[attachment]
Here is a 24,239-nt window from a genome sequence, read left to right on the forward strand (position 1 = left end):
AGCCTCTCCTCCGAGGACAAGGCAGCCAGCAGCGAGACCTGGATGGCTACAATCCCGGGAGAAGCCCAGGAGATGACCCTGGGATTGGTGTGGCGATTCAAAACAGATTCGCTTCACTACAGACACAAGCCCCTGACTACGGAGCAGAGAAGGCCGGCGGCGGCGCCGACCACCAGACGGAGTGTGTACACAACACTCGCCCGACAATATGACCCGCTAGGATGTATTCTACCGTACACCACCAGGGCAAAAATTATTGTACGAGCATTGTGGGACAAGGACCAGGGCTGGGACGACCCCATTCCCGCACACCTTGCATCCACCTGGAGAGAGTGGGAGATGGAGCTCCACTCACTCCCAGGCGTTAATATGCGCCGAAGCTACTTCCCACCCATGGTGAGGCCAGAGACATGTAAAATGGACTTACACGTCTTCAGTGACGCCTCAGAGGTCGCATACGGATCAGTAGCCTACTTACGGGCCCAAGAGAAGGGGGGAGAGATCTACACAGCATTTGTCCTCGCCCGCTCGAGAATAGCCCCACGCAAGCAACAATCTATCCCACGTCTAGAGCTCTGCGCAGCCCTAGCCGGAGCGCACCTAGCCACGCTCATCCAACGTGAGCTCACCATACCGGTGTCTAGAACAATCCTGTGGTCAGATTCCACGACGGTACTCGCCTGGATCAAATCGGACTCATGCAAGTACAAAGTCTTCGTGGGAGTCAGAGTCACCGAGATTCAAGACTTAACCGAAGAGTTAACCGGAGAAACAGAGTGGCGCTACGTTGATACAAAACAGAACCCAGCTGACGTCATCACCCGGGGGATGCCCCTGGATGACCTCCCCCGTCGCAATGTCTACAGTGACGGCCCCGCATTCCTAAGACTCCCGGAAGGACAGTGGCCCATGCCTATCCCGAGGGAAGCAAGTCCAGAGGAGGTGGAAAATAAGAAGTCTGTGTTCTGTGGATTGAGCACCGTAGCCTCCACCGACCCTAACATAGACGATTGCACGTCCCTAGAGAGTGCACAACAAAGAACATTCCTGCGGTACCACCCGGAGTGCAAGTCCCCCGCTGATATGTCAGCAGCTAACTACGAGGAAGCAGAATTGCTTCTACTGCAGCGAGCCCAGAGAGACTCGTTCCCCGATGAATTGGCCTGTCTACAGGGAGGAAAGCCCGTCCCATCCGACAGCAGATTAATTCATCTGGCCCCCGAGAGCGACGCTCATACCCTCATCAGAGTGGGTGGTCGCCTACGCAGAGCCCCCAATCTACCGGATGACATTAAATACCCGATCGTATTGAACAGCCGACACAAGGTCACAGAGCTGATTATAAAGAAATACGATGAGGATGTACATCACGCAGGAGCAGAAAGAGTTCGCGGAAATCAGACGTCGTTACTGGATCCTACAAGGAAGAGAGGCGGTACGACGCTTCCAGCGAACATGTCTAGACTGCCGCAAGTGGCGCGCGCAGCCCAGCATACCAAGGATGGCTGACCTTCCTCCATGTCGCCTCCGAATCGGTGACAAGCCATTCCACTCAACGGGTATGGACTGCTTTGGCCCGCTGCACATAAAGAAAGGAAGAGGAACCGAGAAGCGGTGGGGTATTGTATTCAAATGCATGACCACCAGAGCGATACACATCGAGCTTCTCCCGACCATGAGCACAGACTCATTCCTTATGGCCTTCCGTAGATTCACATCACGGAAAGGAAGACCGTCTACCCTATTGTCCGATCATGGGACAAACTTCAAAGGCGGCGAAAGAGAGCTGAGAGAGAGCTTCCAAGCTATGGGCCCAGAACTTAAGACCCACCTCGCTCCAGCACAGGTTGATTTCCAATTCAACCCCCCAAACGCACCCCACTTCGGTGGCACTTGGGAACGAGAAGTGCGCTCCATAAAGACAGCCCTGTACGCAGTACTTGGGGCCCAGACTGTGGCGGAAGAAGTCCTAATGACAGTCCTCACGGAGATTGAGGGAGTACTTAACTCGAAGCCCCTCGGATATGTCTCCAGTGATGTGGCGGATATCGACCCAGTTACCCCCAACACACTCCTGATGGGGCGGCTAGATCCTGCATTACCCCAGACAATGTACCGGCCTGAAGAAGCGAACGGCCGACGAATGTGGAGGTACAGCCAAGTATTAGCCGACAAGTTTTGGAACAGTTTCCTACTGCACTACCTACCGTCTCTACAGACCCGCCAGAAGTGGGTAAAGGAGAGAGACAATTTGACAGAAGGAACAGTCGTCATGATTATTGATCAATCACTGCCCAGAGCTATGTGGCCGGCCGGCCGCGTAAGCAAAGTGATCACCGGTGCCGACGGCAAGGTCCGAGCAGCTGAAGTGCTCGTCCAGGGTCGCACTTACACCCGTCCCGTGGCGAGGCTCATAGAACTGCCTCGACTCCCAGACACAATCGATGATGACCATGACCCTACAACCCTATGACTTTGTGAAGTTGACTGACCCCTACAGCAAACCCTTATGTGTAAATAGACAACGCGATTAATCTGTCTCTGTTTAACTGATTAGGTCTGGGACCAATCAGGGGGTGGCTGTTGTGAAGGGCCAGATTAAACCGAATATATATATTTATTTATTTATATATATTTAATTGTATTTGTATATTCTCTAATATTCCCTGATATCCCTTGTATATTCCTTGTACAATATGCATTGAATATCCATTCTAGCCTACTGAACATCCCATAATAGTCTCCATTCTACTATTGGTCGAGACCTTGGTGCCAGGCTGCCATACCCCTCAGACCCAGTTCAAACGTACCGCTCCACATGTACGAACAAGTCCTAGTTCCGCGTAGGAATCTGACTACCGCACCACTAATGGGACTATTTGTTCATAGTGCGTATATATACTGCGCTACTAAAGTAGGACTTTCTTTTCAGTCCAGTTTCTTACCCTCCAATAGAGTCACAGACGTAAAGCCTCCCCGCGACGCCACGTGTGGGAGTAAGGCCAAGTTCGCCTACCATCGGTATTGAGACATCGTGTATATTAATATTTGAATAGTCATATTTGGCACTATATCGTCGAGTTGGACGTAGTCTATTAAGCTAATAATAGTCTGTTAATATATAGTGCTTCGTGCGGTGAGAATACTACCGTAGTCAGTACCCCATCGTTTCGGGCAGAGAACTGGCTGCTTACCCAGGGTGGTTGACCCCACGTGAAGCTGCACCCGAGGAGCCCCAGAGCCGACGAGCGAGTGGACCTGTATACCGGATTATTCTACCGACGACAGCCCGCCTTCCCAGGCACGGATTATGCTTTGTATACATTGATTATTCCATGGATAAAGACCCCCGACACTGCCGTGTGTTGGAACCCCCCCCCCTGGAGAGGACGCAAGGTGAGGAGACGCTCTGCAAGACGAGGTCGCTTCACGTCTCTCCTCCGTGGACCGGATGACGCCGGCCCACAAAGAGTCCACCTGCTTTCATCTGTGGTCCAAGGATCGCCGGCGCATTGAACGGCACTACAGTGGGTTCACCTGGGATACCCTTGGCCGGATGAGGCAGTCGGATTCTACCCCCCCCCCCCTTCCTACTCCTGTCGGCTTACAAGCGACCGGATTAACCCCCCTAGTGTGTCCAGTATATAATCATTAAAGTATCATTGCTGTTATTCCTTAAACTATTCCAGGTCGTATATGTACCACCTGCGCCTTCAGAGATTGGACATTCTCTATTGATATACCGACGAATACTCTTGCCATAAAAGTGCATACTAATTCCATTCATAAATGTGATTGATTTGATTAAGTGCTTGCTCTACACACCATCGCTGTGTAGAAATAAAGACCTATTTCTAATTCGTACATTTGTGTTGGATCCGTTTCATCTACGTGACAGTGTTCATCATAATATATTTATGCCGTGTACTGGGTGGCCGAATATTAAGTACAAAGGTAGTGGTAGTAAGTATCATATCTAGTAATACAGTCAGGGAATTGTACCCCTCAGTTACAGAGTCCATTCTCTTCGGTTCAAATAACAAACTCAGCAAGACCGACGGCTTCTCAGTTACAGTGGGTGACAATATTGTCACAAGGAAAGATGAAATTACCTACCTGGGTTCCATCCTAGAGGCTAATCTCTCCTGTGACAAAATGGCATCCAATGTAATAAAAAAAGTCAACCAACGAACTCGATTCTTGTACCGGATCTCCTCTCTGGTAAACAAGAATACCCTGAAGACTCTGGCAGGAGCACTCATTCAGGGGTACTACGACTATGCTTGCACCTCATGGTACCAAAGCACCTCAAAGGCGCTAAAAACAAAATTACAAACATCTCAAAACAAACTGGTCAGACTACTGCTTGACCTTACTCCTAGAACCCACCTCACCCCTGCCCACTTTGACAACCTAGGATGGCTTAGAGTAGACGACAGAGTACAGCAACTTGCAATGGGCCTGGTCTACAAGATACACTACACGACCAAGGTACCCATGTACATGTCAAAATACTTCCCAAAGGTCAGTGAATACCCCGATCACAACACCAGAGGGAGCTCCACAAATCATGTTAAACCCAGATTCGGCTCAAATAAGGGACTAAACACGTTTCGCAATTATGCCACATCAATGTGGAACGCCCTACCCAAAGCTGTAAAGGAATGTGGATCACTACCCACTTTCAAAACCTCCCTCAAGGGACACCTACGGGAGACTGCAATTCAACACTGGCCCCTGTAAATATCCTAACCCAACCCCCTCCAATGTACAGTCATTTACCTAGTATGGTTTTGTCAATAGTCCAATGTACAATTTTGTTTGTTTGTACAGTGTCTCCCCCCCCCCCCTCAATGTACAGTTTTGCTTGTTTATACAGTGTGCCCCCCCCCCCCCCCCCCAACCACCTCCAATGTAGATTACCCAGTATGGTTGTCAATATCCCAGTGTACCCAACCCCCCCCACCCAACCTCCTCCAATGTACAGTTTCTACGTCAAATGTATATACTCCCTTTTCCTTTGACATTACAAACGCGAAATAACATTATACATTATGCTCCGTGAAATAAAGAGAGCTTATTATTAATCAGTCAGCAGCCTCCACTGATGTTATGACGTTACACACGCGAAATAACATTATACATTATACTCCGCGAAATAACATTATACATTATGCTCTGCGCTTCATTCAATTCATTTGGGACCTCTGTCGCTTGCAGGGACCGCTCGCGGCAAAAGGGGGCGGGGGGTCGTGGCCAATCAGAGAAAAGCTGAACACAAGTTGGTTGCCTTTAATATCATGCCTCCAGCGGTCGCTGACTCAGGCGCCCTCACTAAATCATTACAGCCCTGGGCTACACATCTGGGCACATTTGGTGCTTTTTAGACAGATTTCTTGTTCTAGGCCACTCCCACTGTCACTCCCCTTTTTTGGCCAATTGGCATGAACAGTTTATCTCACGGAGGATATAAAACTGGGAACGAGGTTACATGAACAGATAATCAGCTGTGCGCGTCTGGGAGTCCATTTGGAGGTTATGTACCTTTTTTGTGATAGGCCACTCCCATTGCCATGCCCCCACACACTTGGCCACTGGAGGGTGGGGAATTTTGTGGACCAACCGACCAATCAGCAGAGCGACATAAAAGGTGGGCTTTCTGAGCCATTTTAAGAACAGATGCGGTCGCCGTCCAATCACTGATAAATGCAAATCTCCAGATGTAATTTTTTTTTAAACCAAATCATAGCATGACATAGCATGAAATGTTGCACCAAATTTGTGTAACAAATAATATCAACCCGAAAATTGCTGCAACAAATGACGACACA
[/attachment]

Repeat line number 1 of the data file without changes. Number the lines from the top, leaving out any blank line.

Here is a 24,239-nt window from a genome sequence, read left to right on the forward strand (position 1 = left end):